Sleep / Wake Disorders & Weight Loss (Part 2)
University of California, San Francisco researchers are reporting direct evidence that sleep in early life may play a crucial role in brain development.
Their study, the cover story in the April 26 issue of Neuron, indicates that sleep dramatically enhances changes in brain connections during a critical period of visual development in cats, says the lead author of the study, Marcos G. Frank, PhD, a postdoctoral fellow in the laboratory of senior author Michael P. Stryker, PhD.
The capacity for “change,” or growth and strengthening, of connections between nerve cells is the basis of development in the brain. The elaboration and refinement of neural circuitry continues to a lesser extent in the adult brain. The process of growth, known as plasticity, is believed to underlie the brain’s capacity to control behavior, including learning and memory. Plasticity occurs when neurons are stimulated by events, or information, from the environment.
In their study, the researchers examined the effect of sleep on brain plasticity after cats experienced an environmental challenge. They determined that animals allowed to sleep for six hours after the period of environmental stimulation developed twice the amount of brain change as those cats kept awake during that time. The animals that were allowed to sleep even had slightly more brain change than the animals whose environmental challenge continued during the additional six hours.
The findings provide strong evidence, says Stryker, UCSF professor and chair of the Department of Physiology and a member of the UCSF Keck Center for Integrative Neuroscience, that a function of sleep is to help consolidate the effects of waking experience on cortical plasticity, converting memory into more permanent and/or enhanced forms.
“This is the first direct evidence that sleep modifies the effect of environmental stimuli on the development of new brain connections,” says Frank.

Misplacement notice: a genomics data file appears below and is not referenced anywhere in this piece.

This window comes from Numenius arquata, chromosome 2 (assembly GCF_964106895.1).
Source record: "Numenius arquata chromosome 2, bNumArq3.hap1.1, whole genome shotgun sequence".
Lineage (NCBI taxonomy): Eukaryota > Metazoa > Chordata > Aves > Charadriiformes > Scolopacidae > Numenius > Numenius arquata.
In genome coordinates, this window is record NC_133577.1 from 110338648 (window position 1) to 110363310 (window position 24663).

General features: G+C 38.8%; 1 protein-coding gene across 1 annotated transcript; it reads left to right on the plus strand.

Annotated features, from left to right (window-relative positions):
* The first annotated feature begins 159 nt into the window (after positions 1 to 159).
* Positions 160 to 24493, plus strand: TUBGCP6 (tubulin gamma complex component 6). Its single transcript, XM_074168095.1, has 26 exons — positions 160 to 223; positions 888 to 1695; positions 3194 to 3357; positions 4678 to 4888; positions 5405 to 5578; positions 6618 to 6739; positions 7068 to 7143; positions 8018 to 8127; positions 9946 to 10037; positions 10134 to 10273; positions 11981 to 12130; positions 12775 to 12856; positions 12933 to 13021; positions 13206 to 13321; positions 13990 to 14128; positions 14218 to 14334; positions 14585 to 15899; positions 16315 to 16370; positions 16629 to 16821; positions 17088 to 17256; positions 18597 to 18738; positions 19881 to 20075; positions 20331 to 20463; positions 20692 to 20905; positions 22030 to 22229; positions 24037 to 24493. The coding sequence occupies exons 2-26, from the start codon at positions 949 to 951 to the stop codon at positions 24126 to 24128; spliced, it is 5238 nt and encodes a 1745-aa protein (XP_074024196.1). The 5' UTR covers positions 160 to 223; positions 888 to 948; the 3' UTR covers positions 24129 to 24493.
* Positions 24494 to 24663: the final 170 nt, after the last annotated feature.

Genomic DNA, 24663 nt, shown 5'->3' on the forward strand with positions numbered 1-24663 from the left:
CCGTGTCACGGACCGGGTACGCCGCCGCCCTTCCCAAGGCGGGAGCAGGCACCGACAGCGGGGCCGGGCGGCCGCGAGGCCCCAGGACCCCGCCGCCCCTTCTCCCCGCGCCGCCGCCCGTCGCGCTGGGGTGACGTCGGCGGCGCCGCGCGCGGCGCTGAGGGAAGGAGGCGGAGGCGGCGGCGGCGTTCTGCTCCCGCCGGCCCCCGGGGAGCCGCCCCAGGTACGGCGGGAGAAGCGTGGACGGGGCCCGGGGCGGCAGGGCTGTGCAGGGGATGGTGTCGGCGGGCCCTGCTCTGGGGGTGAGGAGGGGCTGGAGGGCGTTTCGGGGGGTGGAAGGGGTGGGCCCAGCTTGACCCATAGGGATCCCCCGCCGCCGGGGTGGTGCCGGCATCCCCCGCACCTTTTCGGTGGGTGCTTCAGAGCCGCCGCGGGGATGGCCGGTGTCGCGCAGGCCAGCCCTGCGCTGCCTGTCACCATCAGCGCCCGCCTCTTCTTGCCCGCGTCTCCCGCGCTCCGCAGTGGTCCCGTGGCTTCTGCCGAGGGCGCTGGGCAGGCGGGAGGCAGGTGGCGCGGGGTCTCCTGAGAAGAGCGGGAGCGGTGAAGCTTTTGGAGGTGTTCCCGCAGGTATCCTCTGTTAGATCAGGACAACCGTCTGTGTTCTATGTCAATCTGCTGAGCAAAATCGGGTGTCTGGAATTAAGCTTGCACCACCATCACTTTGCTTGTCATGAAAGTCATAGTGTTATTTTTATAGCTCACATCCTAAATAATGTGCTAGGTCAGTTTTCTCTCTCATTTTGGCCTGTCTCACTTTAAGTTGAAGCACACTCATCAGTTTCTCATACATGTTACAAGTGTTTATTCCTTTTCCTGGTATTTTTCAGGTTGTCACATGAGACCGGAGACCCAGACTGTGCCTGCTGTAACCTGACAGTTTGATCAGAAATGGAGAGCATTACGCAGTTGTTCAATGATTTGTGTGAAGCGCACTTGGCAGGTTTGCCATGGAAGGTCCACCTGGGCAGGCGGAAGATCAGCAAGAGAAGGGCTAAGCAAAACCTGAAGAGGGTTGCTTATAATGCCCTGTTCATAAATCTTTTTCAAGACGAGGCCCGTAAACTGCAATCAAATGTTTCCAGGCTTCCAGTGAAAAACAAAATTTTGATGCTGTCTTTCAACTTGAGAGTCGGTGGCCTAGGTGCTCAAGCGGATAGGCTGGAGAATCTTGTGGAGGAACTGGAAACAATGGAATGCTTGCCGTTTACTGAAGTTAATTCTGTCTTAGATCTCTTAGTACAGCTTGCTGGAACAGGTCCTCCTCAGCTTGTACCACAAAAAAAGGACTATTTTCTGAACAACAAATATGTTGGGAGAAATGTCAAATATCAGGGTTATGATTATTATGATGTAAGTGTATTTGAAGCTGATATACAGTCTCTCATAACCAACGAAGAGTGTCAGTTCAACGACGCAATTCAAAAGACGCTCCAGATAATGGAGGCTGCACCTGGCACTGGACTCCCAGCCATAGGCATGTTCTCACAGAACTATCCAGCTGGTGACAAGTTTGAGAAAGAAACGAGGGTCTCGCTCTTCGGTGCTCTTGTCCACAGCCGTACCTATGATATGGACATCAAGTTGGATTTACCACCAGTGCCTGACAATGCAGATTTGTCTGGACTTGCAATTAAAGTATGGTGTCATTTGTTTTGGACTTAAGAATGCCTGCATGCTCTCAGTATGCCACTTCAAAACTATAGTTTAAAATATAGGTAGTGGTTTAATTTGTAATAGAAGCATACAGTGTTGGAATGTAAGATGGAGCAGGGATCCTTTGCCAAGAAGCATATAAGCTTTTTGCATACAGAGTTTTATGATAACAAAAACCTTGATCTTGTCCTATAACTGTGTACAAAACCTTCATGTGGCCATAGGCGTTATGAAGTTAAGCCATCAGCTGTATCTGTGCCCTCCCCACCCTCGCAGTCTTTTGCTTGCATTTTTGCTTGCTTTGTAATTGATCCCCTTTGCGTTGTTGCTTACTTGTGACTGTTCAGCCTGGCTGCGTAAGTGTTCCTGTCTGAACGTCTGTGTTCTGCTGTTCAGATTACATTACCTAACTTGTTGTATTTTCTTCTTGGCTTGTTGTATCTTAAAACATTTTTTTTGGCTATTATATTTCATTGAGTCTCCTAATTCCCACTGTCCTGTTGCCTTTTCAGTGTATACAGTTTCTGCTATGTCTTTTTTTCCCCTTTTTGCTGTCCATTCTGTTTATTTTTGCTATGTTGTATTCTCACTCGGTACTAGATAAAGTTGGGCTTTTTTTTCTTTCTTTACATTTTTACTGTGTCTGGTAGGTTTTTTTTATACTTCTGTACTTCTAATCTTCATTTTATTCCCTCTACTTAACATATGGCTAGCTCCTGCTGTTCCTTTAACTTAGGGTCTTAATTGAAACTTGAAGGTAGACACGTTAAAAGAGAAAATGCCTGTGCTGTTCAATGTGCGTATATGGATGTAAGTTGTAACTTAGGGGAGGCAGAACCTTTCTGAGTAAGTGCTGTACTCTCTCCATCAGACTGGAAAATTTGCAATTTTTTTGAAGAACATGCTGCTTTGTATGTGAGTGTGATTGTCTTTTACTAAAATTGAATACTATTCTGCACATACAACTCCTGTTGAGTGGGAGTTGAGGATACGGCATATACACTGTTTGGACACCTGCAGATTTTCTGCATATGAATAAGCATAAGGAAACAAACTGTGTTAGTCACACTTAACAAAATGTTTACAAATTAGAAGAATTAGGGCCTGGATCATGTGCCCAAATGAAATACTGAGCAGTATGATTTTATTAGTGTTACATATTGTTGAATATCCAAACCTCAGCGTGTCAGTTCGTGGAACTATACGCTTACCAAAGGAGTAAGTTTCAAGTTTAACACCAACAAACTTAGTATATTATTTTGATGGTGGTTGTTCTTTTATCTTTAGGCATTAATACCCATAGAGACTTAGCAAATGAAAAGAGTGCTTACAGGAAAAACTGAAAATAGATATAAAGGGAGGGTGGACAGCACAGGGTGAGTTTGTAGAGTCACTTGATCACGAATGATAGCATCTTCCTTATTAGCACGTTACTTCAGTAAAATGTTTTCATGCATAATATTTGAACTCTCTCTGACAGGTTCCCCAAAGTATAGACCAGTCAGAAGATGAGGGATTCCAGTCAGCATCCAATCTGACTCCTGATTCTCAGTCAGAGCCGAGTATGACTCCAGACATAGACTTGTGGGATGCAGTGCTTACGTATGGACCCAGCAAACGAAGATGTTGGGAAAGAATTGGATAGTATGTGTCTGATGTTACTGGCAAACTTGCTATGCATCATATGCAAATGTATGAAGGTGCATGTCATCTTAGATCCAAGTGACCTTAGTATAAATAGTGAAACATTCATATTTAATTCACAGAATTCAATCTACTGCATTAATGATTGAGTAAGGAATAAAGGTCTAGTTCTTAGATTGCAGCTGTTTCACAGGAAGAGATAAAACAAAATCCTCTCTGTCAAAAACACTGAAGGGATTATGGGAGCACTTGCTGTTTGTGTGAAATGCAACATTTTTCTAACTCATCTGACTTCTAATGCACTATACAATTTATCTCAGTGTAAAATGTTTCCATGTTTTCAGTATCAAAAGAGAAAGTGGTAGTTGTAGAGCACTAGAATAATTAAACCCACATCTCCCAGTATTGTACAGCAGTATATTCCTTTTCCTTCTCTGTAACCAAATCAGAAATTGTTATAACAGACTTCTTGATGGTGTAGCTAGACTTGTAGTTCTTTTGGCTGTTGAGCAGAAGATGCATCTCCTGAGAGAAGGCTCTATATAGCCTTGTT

While the study focused specifically on the impact of sleep on neuronal remodeling during the critical period for visual development in the cat, the researchers believe the finding has broader implications, not just for plasticity during development in other brain structures, but for plasticity in the adult brain.
If this is shown to be the case, sleep could prove an important part of the strategy for preparing for such challenges as exams. “The fact that sleep provoked slightly more plasticity than double the amount of exposure to experience [when cats remained awake in a lit room] suggests that if you reviewed your notes thoroughly until you were tired and then slept, you’d achieve as much plasticity, or ‘learning,’ in the brain as if you’d pulled an all-nighter repeating your review of the material,” says Stryker.
Significantly, the researchers determined that the amount of plasticity in the brain depended on the amount of sleep known as non-rapid eye movement, a deep, quiet, slumber marked by large, slow brain waves. This is the sleep that a person falls into when he or she first goes to sleep and which accounts for half of sleep in animals of this age. Non-REM sleep alternates with periods of rapid eye movement, or so-called “dream” sleep, a period marked by rapidly changing brain waves and rapid bursts of eye movement.
This discovery offers direction for examining the two major hypotheses for how sleep impacts plasticity. One theory is that patterned neuronal activity following a period of environmental stimulation is replayed during non-REM sleep, strengthening neuronal connection changes. The alternative theory, which could also work in conjunction with the first, is that powerful growth factors, such as neurotrophins, which are known to be necessary for cortical plasticity, are released during non-REM sleep.
“Right now we don’t know if these neurotrophins are released during sleep. We do know that other growth factors are released during sleep and we also known that these neurotrophins play a role in learning and making the synapses of the brain stronger and weaker,” says co-author Naoum P. Issa, PhD, a postdoctoral fellow in the Stryker lab.
In either case, the new evidence that sleep appears to play a significant role in brain development puts researchers an important step closer to solving a mystery that has persisted for decades. “Every animal sleeps – even flies may have a state like sleep. But despite great progress in our understanding of the regulation and neurobiology of sleep, as well as the consequences of sleep loss on human performance, why the brain needs sleep has remained a mystery,” says Frank.
“Speculation has ranged from evolutionary theories – we need sleep to prevent us from wandering out of our caves in the dark or sleep is just a way of keeping us inactive for period of time when goblins or saber tooth tigers are out – to theories having to do with the function of neural networks,” says Stryker.